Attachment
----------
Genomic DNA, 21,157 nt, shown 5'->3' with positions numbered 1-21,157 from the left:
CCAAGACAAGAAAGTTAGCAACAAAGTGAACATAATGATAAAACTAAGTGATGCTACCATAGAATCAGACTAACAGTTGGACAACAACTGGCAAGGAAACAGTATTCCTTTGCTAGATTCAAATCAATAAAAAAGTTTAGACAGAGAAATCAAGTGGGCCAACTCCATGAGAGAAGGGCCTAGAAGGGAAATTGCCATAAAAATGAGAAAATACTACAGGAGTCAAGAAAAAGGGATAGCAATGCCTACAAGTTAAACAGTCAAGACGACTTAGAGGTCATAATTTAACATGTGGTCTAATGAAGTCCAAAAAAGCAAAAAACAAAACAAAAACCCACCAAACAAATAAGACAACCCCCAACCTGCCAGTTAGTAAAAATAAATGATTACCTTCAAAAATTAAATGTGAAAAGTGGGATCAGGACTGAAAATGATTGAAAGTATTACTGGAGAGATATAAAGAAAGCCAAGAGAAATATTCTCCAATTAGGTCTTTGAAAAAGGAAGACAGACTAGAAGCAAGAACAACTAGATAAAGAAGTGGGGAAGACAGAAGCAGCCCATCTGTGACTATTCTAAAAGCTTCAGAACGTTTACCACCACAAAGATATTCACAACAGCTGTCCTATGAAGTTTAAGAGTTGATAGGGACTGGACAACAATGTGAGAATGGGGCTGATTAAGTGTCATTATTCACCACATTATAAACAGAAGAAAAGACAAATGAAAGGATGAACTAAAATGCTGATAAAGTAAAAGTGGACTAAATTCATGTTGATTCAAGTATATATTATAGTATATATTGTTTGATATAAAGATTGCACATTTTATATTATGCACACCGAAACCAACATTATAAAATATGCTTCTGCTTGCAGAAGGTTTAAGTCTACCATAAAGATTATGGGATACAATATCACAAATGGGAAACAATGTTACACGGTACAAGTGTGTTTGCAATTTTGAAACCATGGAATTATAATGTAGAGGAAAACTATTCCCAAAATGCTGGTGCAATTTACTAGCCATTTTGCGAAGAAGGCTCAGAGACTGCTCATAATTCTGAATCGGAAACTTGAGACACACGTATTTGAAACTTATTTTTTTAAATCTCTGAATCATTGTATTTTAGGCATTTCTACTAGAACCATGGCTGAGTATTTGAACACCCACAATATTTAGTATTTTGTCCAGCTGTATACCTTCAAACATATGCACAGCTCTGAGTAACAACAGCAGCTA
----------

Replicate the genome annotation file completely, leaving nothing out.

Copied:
Genomic DNA, 21,157 nt, shown 5'->3' with positions numbered 1-21,157 from the left:
CCAAGACAAGAAAGTTAGCAACAAAGTGAACATAATGATAAAACTAAGTGATGCTACCATAGAATCAGACTAACAGTTGGACAACAACTGGCAAGGAAACAGTATTCCTTTGCTAGATTCAAATCAATAAAAAAGTTTAGACAGAGAAATCAAGTGGGCCAACTCCATGAGAGAAGGGCCTAGAAGGGAAATTGCCATAAAAATGAGAAAATACTACAGGAGTCAAGAAAAAGGGATAGCAATGCCTACAAGTTAAACAGTCAAGACGACTTAGAGGTCATAATTTAACATGTGGTCTAATGAAGTCCAAAAAAGCAAAAAACAAAACAAAAACCCACCAAACAAATAAGACAACCCCCAACCTGCCAGTTAGTAAAAATAAATGATTACCTTCAAAAATTAAATGTGAAAAGTGGGATCAGGACTGAAAATGATTGAAAGTATTACTGGAGAGATATAAAGAAAGCCAAGAGAAATATTCTCCAATTAGGTCTTTGAAAAAGGAAGACAGACTAGAAGCAAGAACAACTAGATAAAGAAGTGGGGAAGACAGAAGCAGCCCATCTGTGACTATTCTAAAAGCTTCAGAACGTTTACCACCACAAAGATATTCACAACAGCTGTCCTATGAAGTTTAAGAGTTGATAGGGACTGGACAACAATGTGAGAATGGGGCTGATTAAGTGTCATTATTCACCACATTATAAACAGAAGAAAAGACAAATGAAAGGATGAACTAAAATGCTGATAAAGTAAAAGTGGACTAAATTCATGTTGATTCAAGTATATATTATAGTATATATTGTTTGATATAAAGATTGCACATTTTATATTATGCACACCGAAACCAACATTATAAAATATGCTTCTGCTTGCAGAAGGTTTAAGTCTACCATAAAGATTATGGGATACAATATCACAAATGGGAAACAATGTTACACGGTACAAGTGTGTTTGCAATTTTGAAACCATGGAATTATAATGTAGAGGAAAACTATTCCCAAAATGCTGGTGCAATTTACTAGCCATTTTGCGAAGAAGGCTCAGAGACTGCTCATAATTCTGAATCGGAAACTTGAGACACACGTATTTGAAACTTATTTTTTTAAATCTCTGAATCATTGTATTTTAGGCATTTCTACTAGAACCATGGCTGAGTATTTGAACACCCACAATATTTAGTATTTTGTCCAGCTGTATACCTTCAAACATATGCACAGCTCTGAGTAACAACAGCAGCTA